The Economics of Digital Behavior – El Financiero
After years of analyzing the behavior of individuals in digital media, from an empirical and scientific perspective, I have begun to notice patterns that do not seem rational, as seen from the outside.
Traditional economic models have treated people as either purely rational actors, who have complete self-control and never lose sight of their long-term goals, or as people who sometimes make random mistakes that cancel out in the long run.
If so, why would someone post on social networks that they committed a crime, or why post that he’s at the beach when he didn’t ask permission from his boss to go on vacation? Social networks create the illusion that we are seen only by those who want to see us. We use digital media as if we were actors in our own play, without caring about an audience judging our performance.
When we think about the ramifications and look beyond the fourth wall, and follow the theatrical analogy, we realize that when it comes to posting on social networks, the principle of “less is more” applies. Remember when he started hearing that immigration agents in the US could ask us for our cell phone to check our social networks and verify that we didn’t attack Trump?
This is explained by the so-called “behavioral economics”. that in its version of digital listening, it attempts to explain by observing what is published in digital media the phenomena in which users behave in one way, while it would be clear that it would be appropriate for them to act differently; Even on many occasions, from a conscious point of view.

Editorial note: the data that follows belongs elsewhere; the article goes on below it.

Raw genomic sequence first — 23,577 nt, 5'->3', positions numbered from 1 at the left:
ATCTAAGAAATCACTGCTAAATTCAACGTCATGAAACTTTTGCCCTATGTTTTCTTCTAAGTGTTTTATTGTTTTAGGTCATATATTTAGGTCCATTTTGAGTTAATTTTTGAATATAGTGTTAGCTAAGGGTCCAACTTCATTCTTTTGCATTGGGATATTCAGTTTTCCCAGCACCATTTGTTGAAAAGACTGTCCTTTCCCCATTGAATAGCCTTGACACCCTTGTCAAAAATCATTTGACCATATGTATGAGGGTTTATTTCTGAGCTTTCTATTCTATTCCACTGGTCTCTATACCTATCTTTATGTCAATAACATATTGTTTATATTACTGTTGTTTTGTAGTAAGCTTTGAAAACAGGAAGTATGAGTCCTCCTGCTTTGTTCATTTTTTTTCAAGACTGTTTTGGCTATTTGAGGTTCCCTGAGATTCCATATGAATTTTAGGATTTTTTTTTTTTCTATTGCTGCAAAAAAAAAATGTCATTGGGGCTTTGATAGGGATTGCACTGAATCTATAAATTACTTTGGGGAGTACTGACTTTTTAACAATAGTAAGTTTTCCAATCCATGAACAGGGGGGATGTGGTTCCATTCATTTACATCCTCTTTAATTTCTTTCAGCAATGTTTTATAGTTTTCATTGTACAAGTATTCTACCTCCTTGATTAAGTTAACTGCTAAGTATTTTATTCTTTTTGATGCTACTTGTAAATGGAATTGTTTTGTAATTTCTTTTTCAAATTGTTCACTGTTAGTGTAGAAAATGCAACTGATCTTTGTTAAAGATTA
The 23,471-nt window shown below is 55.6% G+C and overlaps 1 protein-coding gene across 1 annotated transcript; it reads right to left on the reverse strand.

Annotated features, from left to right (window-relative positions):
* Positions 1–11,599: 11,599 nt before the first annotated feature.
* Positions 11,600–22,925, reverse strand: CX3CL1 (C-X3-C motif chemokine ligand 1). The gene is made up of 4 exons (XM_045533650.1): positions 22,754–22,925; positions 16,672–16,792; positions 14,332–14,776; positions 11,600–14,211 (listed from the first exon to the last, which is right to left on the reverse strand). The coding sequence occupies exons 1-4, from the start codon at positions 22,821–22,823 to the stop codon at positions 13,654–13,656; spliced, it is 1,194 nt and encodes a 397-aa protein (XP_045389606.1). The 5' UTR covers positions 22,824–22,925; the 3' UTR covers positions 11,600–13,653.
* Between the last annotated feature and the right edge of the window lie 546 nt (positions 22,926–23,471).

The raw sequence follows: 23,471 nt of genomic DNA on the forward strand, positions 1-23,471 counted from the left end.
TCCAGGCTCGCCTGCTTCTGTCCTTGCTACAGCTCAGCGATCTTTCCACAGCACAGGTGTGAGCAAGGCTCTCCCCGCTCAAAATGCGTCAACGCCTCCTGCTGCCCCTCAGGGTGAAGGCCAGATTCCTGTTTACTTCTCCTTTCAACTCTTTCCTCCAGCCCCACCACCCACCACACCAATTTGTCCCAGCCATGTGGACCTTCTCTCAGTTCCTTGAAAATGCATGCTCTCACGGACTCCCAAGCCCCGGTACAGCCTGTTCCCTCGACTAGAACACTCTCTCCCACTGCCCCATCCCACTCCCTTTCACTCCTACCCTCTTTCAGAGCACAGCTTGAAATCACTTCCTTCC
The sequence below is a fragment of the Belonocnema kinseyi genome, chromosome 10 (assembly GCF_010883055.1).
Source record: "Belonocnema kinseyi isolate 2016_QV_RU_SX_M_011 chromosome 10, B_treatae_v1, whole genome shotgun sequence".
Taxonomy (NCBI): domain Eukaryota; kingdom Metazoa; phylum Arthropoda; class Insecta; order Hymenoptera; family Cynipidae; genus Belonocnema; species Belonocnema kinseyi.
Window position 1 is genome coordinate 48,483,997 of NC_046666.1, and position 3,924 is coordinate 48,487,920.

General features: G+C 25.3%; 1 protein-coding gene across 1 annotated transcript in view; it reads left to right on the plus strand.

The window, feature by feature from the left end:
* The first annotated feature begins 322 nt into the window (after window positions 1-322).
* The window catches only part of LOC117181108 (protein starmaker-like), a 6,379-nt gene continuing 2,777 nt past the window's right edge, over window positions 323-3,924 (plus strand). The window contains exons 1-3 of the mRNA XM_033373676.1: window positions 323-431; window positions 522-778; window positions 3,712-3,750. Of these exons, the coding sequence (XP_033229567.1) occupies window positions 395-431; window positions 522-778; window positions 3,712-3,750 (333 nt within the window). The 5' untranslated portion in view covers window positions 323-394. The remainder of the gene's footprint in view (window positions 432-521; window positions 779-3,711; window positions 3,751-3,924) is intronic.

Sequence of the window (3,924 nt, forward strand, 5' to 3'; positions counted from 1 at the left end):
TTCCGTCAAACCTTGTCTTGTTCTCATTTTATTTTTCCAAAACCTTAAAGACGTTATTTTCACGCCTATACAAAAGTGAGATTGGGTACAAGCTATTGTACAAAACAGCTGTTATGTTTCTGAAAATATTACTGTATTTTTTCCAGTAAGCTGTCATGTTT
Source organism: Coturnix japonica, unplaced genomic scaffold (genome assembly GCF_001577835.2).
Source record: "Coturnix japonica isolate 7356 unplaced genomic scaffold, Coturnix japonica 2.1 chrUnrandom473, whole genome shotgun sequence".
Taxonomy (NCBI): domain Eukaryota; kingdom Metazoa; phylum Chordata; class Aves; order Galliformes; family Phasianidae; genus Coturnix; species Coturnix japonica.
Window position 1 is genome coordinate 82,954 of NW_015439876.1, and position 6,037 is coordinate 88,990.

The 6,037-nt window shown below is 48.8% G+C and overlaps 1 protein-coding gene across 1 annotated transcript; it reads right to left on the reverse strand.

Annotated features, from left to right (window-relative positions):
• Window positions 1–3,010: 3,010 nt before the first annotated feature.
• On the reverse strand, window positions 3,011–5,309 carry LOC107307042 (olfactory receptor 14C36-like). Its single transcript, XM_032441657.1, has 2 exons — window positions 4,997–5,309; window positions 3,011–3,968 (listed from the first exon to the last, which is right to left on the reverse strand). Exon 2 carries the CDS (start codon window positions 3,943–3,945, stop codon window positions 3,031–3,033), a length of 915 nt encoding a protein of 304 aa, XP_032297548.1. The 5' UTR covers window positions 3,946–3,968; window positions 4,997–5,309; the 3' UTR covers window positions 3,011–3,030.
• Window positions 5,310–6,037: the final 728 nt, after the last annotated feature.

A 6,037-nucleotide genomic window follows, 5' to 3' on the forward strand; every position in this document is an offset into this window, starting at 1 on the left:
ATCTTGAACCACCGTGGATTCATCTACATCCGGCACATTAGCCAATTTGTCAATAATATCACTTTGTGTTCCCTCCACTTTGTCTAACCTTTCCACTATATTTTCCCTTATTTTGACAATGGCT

The digital behavior economy considers connected users to be subject to emotions and impulsivity, which result from situations created by other users in their environment and have the ability to influence their behavior, to the extent that it leads them to make decisions that are rational and correct, at best, or irrational and incorrect, at worst .
It is no secret that individuals act out of our fears and doubts. The most powerful incentive to mobilize digital public opinion is the fear of losing the current situation And doubt is the void created by fear, from doubt, doubt must be filled with certainty. So here we are, users, trying to give certainty to our present, from experience, with no greater evidence than the rules of Facebook, Instagram or Twitter.
“Award-winning zombie scholar. Music practitioner. Food expert. Troublemaker.”